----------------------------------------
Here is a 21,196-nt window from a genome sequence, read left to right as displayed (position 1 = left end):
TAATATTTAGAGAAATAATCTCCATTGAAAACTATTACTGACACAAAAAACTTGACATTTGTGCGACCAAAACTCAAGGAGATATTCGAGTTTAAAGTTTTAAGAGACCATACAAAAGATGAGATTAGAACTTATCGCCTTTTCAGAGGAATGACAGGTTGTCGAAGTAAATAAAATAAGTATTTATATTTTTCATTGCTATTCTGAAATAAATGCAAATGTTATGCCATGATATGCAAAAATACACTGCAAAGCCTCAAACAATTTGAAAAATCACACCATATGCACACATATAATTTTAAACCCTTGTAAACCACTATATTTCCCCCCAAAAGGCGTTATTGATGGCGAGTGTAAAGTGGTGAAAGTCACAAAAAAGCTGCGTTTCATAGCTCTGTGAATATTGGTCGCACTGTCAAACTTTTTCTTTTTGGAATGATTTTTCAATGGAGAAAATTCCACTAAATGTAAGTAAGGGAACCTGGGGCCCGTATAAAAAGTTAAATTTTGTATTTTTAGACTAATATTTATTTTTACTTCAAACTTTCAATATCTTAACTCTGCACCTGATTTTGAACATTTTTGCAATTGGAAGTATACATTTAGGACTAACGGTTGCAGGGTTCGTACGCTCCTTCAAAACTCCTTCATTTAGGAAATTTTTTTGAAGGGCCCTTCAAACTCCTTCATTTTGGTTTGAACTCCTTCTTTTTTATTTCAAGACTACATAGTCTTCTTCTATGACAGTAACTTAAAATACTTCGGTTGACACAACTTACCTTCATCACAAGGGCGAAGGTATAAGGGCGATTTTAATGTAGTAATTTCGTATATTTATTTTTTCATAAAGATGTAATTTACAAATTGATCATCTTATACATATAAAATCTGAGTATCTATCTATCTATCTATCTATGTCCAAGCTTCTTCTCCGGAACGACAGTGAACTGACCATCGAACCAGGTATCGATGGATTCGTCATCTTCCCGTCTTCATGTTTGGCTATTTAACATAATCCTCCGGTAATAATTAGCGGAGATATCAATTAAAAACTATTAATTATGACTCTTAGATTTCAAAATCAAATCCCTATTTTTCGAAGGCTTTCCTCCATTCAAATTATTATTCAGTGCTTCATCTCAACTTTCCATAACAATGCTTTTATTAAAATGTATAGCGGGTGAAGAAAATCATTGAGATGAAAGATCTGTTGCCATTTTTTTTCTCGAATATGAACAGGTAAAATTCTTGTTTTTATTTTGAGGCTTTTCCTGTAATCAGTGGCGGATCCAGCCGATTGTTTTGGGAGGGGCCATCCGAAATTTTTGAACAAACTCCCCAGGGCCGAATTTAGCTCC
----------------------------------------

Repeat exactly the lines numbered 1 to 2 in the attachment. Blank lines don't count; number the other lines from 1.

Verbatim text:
Here is a 21,196-nt window from a genome sequence, read left to right as displayed (position 1 = left end):
TAATATTTAGAGAAATAATCTCCATTGAAAACTATTACTGACACAAAAAACTTGACATTTGTGCGACCAAAACTCAAGGAGATATTCGAGTTTAAAGTTTTAAGAGACCATACAAAAGATGAGATTAGAACTTATCGCCTTTTCAGAGGAATGACAGGTTGTCGAAGTAAATAAAATAAGTATTTATATTTTTCATTGCTATTCTGAAATAAATGCAAATGTTATGCCATGATATGCAAAAATACACTGCAAAGCCTCAAACAATTTGAAAAATCACACCATATGCACACATATAATTTTAAACCCTTGTAAACCACTATATTTCCCCCCAAAAGGCGTTATTGATGGCGAGTGTAAAGTGGTGAAAGTCACAAAAAAGCTGCGTTTCATAGCTCTGTGAATATTGGTCGCACTGTCAAACTTTTTCTTTTTGGAATGATTTTTCAATGGAGAAAATTCCACTAAATGTAAGTAAGGGAACCTGGGGCCCGTATAAAAAGTTAAATTTTGTATTTTTAGACTAATATTTATTTTTACTTCAAACTTTCAATATCTTAACTCTGCACCTGATTTTGAACATTTTTGCAATTGGAAGTATACATTTAGGACTAACGGTTGCAGGGTTCGTACGCTCCTTCAAAACTCCTTCATTTAGGAAATTTTTTTGAAGGGCCCTTCAAACTCCTTCATTTTGGTTTGAACTCCTTCTTTTTTATTTCAAGACTACATAGTCTTCTTCTATGACAGTAACTTAAAATACTTCGGTTGACACAACTTACCTTCATCACAAGGGCGAAGGTATAAGGGCGATTTTAATGTAGTAATTTCGTATATTTATTTTTTCATAAAGATGTAATTTACAAATTGATCATCTTATACATATAAAATCTGAGTATCTATCTATCTATCTATCTATGTCCAAGCTTCTTCTCCGGAACGACAGTGAACTGACCATCGAACCAGGTATCGATGGATTCGTCATCTTCCCGTCTTCATGTTTGGCTATTTAACATAATCCTCCGGTAATAATTAGCGGAGATATCAATTAAAAACTATTAATTATGACTCTTAGATTTCAAAATCAAATCCCTATTTTTCGAAGGCTTTCCTCCATTCAAATTATTATTCAGTGCTTCATCTCAACTTTCCATAACAATGCTTTTATTAAAATGTATAGCGGGTGAAGAAAATCATTGAGATGAAAGATCTGTTGCCATTTTTTTTCTCGAATATGAACAGGTAAAATTCTTGTTTTTATTTTGAGGCTTTTCCTGTAATCAGTGGCGGATCCAGCCGATTGTTTTGGGAGGGGCCATCCGAAATTTTTGAACAAACTCCCCAGGGCCGAATTTAGCTCC